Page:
Furthermore, along with the ever-important belief that “God is Change” (103) an idea of “need and greed” (103) comes into play as well in this Earthseed stanza.  From this part of the verse, examples can be exemplified throughout the entire novel regarding the Los Angeles citizens and their needs and greed.  For instance, the need and greed of a person can become quickly and destructively conjoined as one for many feeble minded citizens:  Not only in this chaotic dystopian time, but also throughout history, always wanting to feel something better.  This need – which will regrettably turn to greed, has turned so many patrons of Los Angeles in 2024 into fearful killers and hopeless drug attics.  To illustrate the desensitizing of killing, we can tell of how when Lauren asks Keith, “Doesn’t it even bother you that you took someone’s life–you killed a man?” (110) He cold heartedly and unfazed replies, “It didn’t bother me… I didn’t feel nothing.” (110) Being at such a young age of fourteen, one can only imagine the destruction and death that could come from someone who, unlike Keith, is actually on drugs:  Namely, the drug “Pyro”.  Relations can be made between the 1980’s need and greed for drugs to the same need and greed of 2024:  Always needing that next fix and would do anything for it.  Since people have become undoubtedly worse, I believe to see this Earthseed verse as suitable prayer of sorts that can Change and help guide lost souls.  As before, it is dependant upon the strength inside the individual’s heart:  And if not obtained, the city then the world will be torn apart by their own need and greed to survive their fixations and unmoral ways.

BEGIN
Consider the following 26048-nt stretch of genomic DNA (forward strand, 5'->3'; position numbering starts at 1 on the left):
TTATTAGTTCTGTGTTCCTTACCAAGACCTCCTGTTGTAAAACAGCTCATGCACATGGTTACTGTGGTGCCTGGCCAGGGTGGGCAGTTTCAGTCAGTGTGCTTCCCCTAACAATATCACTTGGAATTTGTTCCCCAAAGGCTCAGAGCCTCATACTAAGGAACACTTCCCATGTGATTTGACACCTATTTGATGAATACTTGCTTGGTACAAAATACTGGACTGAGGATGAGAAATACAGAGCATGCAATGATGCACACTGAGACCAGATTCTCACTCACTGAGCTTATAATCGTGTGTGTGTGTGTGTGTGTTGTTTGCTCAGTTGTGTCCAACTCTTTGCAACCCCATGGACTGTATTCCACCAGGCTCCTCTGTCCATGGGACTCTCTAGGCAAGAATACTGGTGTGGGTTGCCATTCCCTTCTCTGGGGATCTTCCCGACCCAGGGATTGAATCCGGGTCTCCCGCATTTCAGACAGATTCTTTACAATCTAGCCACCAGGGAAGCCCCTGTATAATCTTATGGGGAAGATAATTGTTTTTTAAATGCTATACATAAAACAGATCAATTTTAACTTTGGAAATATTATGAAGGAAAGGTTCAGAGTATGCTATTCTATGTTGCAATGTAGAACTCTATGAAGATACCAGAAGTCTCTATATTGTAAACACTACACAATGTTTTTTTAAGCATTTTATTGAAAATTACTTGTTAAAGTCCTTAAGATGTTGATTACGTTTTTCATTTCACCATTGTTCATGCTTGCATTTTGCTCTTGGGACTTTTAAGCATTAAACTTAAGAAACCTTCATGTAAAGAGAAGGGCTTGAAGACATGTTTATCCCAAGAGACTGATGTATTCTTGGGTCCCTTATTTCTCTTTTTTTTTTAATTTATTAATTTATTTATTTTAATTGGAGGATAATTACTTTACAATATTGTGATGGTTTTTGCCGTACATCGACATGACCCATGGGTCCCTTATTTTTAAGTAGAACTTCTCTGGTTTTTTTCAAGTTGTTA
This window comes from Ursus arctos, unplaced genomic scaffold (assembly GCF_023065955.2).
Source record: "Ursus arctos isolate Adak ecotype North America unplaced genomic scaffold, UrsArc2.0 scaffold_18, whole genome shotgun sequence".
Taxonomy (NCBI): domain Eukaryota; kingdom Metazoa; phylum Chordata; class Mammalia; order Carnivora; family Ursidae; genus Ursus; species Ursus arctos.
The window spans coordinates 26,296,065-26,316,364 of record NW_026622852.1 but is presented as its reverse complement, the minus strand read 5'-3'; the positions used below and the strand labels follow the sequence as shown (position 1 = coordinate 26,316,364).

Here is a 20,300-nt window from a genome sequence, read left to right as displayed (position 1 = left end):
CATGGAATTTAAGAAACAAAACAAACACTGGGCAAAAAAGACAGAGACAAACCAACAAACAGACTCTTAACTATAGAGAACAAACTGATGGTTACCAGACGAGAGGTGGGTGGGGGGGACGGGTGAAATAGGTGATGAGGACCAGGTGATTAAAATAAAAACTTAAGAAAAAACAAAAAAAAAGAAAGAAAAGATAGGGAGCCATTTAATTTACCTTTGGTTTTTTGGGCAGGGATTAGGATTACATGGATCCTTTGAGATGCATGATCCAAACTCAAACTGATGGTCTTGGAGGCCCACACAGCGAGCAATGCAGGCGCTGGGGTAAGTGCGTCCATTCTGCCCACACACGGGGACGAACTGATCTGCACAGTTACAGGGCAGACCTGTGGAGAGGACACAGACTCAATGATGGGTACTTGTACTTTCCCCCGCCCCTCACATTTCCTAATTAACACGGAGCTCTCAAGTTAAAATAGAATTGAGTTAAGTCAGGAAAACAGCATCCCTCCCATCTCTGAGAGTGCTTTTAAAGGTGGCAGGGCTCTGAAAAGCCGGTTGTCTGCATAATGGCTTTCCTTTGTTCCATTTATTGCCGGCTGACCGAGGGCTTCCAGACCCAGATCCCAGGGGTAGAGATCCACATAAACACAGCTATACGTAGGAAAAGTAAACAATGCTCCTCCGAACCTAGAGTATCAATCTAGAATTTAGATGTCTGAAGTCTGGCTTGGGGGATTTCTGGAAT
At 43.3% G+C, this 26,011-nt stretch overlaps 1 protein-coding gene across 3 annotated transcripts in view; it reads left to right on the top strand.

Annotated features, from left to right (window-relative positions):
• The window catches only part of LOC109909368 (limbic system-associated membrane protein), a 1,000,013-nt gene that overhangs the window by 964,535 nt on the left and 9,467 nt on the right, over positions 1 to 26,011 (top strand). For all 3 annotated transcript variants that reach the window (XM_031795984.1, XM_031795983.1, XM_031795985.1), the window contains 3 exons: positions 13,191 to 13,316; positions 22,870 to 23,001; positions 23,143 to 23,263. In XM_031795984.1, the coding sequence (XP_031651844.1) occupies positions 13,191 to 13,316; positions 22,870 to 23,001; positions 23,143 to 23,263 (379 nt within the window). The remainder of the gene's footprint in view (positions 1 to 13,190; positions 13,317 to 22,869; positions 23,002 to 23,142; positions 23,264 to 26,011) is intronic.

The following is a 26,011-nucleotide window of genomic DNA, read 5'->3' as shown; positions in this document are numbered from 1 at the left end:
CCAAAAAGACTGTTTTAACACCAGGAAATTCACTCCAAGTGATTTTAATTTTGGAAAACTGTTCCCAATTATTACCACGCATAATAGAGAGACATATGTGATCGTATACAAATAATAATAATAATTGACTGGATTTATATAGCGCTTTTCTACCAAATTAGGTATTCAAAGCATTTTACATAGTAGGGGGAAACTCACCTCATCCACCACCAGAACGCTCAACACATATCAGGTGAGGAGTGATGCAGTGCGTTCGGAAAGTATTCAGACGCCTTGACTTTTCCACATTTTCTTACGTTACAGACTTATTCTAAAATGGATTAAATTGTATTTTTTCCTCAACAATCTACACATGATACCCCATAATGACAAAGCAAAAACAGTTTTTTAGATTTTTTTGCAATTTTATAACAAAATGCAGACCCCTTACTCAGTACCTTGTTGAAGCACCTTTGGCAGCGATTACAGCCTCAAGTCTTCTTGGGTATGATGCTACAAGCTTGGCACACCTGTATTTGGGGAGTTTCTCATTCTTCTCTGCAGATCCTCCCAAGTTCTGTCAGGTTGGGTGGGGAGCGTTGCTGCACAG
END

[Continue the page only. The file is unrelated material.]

Admittedly, with out the transformation of these two major aspects of Change and need/greed – humanity of this horrid time will unlikely be able to reach salvation and unify itself as one group.  Unless that is to say, a leader rises to the test and its burden of standing in front of people you feel for (Hyperempathy) and doing what you believe to be right.  Not only must it be justified, but it must also have a deeper meaning that which people can learn to believe and trust in.  For that, we have Lauren Olamina and her Earthseed religion.  From this verse I believe that one, if properly educated enough, can learn that all that is needed – is you.  Unquestionably, everyone must Change and realize that without adopting this new Self-Religion of Earthseed– no advance in the unification of humanity will ever occur:  Destruction and chaos will endure until the people of Los Angeles believe in themselves through Earthseed.